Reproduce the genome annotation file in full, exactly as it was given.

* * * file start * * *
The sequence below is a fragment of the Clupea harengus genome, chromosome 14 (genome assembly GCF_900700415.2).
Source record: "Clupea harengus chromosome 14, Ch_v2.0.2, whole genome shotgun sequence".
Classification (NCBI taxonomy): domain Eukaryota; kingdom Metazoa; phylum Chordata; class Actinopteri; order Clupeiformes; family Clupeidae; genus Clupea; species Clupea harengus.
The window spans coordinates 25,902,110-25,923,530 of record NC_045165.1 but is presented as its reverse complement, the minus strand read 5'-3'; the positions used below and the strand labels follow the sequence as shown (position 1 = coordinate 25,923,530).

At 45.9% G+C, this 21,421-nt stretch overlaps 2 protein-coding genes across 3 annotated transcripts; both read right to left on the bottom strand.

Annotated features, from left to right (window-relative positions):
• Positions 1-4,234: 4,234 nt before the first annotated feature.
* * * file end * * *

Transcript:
The sequence below is a fragment of the Clupea harengus genome, chromosome 14 (genome assembly GCF_900700415.2).
Source record: "Clupea harengus chromosome 14, Ch_v2.0.2, whole genome shotgun sequence".
Classification (NCBI taxonomy): domain Eukaryota; kingdom Metazoa; phylum Chordata; class Actinopteri; order Clupeiformes; family Clupeidae; genus Clupea; species Clupea harengus.
The window spans coordinates 25,902,110-25,923,530 of record NC_045165.1 but is presented as its reverse complement, the minus strand read 5'-3'; the positions used below and the strand labels follow the sequence as shown (position 1 = coordinate 25,923,530).

At 45.9% G+C, this 21,421-nt stretch overlaps 2 protein-coding genes across 3 annotated transcripts; both read right to left on the bottom strand.

Annotated features, from left to right (window-relative positions):
• Positions 1-4,234: 4,234 nt before the first annotated feature.